joash Sat 27-Nov-04 18:10:39

Hi Tipex, totally agree with what's already been said. You should definately think about joining a women's group now and a carer and toddler group after your little one is born.

I apologise for this in advance - but I'd be so p**ed of at the so-called friend, what an insensitive cow!!!

I do think that it is difficult for some people to accept that your priorities are changing, sometimes it's jealousy, other times it's insecurity. The fact is that you are having a baby, it's scary and exiting, you shouldn't have to hide your thoughts, the baby is already part of your life and if they value your friendship - they have to accept that. Enjoy your pregnancy, share it with whoever you feel the need to share it with - real friends care and will be interested...sod those whodon't and aren't.

yingers74 Sat 27-Nov-04 18:41:59

Part of your feelings are due to hormones and the fact that yes you are about to become a parent! Such a life changing event certainly does sort out the good friends from the good time friends!

I would agree with others that you should seek out other soon to be mums or take part in the antenatal threads on here. If it is any comfort, many of us mumnetters have been there!

Tipex Sun 28-Nov-04 10:18:24

Message withdrawn at poster's request.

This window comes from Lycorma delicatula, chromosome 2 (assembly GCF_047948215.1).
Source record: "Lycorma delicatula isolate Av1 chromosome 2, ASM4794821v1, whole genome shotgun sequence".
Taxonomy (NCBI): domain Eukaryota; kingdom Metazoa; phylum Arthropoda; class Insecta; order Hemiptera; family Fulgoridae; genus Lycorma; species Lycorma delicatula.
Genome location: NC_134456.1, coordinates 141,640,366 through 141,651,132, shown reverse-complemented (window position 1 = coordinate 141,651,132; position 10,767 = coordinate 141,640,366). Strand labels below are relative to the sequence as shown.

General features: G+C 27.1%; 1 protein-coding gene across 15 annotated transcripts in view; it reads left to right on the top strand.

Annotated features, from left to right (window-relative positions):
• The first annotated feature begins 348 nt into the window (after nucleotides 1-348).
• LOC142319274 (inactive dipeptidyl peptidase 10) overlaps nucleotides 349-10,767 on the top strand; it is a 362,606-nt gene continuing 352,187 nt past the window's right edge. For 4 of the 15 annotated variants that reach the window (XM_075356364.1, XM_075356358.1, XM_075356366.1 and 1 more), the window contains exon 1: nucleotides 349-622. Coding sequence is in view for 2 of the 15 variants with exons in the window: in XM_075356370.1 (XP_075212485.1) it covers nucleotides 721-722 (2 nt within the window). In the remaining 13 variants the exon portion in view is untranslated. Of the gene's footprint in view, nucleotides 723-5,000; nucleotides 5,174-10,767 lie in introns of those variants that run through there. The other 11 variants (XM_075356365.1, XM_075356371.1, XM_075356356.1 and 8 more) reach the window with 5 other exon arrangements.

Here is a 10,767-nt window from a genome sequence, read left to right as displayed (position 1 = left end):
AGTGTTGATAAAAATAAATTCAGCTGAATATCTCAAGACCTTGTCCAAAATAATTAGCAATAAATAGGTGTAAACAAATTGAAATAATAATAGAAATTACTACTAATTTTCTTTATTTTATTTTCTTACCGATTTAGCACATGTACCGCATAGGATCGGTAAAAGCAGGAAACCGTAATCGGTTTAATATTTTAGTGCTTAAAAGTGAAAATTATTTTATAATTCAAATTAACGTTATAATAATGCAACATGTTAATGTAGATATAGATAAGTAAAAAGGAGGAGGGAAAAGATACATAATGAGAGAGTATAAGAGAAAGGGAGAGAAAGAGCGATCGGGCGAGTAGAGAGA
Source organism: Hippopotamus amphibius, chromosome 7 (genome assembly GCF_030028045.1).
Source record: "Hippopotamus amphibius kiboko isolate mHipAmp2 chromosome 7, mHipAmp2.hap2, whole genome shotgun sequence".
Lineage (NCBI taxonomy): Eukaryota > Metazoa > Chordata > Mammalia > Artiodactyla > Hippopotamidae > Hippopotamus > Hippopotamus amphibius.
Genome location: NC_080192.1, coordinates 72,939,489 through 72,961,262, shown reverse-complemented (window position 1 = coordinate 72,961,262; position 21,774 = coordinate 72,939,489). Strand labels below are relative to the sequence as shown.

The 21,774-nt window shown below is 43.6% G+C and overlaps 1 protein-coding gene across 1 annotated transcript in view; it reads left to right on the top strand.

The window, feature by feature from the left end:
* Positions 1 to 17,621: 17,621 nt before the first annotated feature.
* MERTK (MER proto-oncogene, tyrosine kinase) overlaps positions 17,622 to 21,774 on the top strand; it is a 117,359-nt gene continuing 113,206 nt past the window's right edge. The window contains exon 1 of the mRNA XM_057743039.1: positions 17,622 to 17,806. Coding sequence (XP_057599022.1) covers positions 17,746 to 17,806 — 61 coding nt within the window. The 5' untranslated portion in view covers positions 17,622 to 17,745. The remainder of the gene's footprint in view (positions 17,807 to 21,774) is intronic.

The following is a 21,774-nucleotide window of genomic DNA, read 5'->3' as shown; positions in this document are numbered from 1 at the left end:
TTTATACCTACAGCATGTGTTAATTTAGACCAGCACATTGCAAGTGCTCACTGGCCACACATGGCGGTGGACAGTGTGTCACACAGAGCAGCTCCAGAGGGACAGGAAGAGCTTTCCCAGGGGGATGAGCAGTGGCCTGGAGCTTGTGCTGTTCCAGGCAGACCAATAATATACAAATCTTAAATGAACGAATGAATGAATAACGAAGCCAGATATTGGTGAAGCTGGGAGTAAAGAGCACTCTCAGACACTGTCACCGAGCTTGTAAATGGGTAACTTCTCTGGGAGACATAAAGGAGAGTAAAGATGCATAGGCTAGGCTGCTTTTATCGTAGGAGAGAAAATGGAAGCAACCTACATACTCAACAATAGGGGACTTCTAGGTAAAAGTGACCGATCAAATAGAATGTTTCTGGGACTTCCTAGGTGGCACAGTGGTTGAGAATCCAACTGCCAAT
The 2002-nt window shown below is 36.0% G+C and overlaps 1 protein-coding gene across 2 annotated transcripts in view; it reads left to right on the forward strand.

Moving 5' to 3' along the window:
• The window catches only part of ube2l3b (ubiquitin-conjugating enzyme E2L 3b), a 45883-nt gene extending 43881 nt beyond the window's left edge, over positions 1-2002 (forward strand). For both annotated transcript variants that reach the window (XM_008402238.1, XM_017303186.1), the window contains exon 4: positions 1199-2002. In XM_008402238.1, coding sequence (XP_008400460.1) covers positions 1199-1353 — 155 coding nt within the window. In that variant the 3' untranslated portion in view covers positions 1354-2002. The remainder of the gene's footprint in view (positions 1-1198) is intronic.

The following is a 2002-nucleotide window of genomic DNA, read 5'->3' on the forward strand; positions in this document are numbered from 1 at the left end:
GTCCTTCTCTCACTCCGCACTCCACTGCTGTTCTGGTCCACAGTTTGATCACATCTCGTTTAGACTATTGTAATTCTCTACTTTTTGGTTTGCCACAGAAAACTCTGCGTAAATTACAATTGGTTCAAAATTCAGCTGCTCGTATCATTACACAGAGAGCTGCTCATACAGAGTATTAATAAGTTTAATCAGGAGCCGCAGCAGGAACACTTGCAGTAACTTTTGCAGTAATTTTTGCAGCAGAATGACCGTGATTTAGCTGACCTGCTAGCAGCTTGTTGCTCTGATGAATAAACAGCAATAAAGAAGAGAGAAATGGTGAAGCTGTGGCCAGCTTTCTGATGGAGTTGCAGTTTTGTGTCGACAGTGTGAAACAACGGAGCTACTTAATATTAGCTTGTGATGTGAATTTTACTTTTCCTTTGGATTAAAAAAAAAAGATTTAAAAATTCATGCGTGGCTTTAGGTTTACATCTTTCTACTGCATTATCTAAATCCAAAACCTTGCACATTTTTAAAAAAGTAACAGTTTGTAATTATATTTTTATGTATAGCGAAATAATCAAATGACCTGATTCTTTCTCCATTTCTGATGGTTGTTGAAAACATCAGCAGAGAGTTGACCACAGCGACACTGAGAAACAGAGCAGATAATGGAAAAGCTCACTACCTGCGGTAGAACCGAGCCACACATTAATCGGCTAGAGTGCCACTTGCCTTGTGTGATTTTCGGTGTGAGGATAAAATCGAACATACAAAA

Twiglett Sun 28-Nov-04 10:27:38

Some friendships will last through your pregnancy and new baby and some won't I'm afraid (although they'll probably come back once they have children)

You will make loads of new friends

You will not believe how much better your life will be, how much of an afinity you will feel for these new people in your life who are going through the same life stage .. it will be like you've been friends for ever

Yes that was a crappy thing for your 'friend' to say, but how could she possibly understand the hormonal / life change you are going through

Caligula Sun 28-Nov-04 11:00:42

I don't think there's any excuse for what your friend said, Tipex. OK, she doesn't understand the changes you're going through, but friendship means accepting things from your friends (within reason) even when you don't understand them. The very fact that you've avoided talking about your pregnancy with your friends is a huge indication that you don't expect support from them, so I think you do need to find support elsewhere, from some new friends. As Twiglett says, they'll come back when they're pregnant too - hopefully to a friend a damn sight more supportive than they managed to be when she needed them.

ScummyMummy Sun 28-Nov-04 11:23:56

Really sad to read about your friend being so insensitive Tipex. I know I'd have felt hurt in your position too. It's absolutely natural to want to talk about your baby and I think your mate was way out of line, especially as you have clearly been very careful not to fall into the babybore trap. Things may settle down- I still have some very good friends from prechildren days and they are very tolerant of my occasional ramblings about the kids. They've got used to the fact that my kids are incredibly important to me- your friends will too or will be dropped in favour of all the new folks you meet.

lulupop Sun 28-Nov-04 14:04:30

if your friends think the subject of your baby - the first baby in your group of friends - is "boring", then they are not your friends.